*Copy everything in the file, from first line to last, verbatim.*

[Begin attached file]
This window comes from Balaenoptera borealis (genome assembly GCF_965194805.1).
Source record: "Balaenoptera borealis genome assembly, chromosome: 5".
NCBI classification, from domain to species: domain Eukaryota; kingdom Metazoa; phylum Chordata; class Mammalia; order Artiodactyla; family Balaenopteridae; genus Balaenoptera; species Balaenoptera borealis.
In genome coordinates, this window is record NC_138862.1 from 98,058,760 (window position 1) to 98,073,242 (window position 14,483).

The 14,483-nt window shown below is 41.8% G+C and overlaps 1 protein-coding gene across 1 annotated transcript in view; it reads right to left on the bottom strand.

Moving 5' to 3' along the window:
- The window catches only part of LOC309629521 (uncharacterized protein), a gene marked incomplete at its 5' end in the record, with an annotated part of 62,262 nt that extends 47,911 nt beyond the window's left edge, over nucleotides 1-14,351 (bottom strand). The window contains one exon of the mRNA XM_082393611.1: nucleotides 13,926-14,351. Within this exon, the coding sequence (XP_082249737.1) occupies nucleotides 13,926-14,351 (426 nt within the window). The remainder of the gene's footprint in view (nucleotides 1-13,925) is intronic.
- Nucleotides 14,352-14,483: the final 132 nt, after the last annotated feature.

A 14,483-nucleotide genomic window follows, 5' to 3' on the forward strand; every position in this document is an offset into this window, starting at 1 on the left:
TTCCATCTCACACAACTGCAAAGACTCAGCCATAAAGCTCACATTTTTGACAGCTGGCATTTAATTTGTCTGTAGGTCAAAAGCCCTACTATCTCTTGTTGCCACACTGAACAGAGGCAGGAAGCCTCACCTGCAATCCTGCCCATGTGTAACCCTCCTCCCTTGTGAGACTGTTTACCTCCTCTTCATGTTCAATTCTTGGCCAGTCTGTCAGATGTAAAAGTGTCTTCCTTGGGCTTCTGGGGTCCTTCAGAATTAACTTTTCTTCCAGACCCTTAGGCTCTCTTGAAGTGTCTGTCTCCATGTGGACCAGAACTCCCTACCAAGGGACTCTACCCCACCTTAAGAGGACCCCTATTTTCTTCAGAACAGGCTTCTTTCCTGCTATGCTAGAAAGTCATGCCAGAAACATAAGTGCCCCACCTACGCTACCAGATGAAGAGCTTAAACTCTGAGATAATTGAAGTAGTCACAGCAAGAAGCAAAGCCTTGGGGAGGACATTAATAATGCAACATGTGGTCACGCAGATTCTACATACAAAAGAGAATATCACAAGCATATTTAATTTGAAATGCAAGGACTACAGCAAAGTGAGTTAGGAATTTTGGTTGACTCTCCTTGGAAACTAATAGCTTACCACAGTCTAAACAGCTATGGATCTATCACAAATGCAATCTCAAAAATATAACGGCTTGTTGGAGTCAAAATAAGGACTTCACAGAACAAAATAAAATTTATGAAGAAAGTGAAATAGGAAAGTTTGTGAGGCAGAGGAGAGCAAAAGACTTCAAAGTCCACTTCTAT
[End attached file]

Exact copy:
This window comes from Balaenoptera borealis (genome assembly GCF_965194805.1).
Source record: "Balaenoptera borealis genome assembly, chromosome: 5".
NCBI classification, from domain to species: domain Eukaryota; kingdom Metazoa; phylum Chordata; class Mammalia; order Artiodactyla; family Balaenopteridae; genus Balaenoptera; species Balaenoptera borealis.
In genome coordinates, this window is record NC_138862.1 from 98,058,760 (window position 1) to 98,073,242 (window position 14,483).

The 14,483-nt window shown below is 41.8% G+C and overlaps 1 protein-coding gene across 1 annotated transcript in view; it reads right to left on the bottom strand.

Moving 5' to 3' along the window:
- The window catches only part of LOC309629521 (uncharacterized protein), a gene marked incomplete at its 5' end in the record, with an annotated part of 62,262 nt that extends 47,911 nt beyond the window's left edge, over nucleotides 1-14,351 (bottom strand). The window contains one exon of the mRNA XM_082393611.1: nucleotides 13,926-14,351. Within this exon, the coding sequence (XP_082249737.1) occupies nucleotides 13,926-14,351 (426 nt within the window). The remainder of the gene's footprint in view (nucleotides 1-13,925) is intronic.
- Nucleotides 14,352-14,483: the final 132 nt, after the last annotated feature.

A 14,483-nucleotide genomic window follows, 5' to 3' on the forward strand; every position in this document is an offset into this window, starting at 1 on the left:
TTCCATCTCACACAACTGCAAAGACTCAGCCATAAAGCTCACATTTTTGACAGCTGGCATTTAATTTGTCTGTAGGTCAAAAGCCCTACTATCTCTTGTTGCCACACTGAACAGAGGCAGGAAGCCTCACCTGCAATCCTGCCCATGTGTAACCCTCCTCCCTTGTGAGACTGTTTACCTCCTCTTCATGTTCAATTCTTGGCCAGTCTGTCAGATGTAAAAGTGTCTTCCTTGGGCTTCTGGGGTCCTTCAGAATTAACTTTTCTTCCAGACCCTTAGGCTCTCTTGAAGTGTCTGTCTCCATGTGGACCAGAACTCCCTACCAAGGGACTCTACCCCACCTTAAGAGGACCCCTATTTTCTTCAGAACAGGCTTCTTTCCTGCTATGCTAGAAAGTCATGCCAGAAACATAAGTGCCCCACCTACGCTACCAGATGAAGAGCTTAAACTCTGAGATAATTGAAGTAGTCACAGCAAGAAGCAAAGCCTTGGGGAGGACATTAATAATGCAACATGTGGTCACGCAGATTCTACATACAAAAGAGAATATCACAAGCATATTTAATTTGAAATGCAAGGACTACAGCAAAGTGAGTTAGGAATTTTGGTTGACTCTCCTTGGAAACTAATAGCTTACCACAGTCTAAACAGCTATGGATCTATCACAAATGCAATCTCAAAAATATAACGGCTTGTTGGAGTCAAAATAAGGACTTCACAGAACAAAATAAAATTTATGAAGAAAGTGAAATAGGAAAGTTTGTGAGGCAGAGGAGAGCAAAAGACTTCAAAGTCCACTTCTAT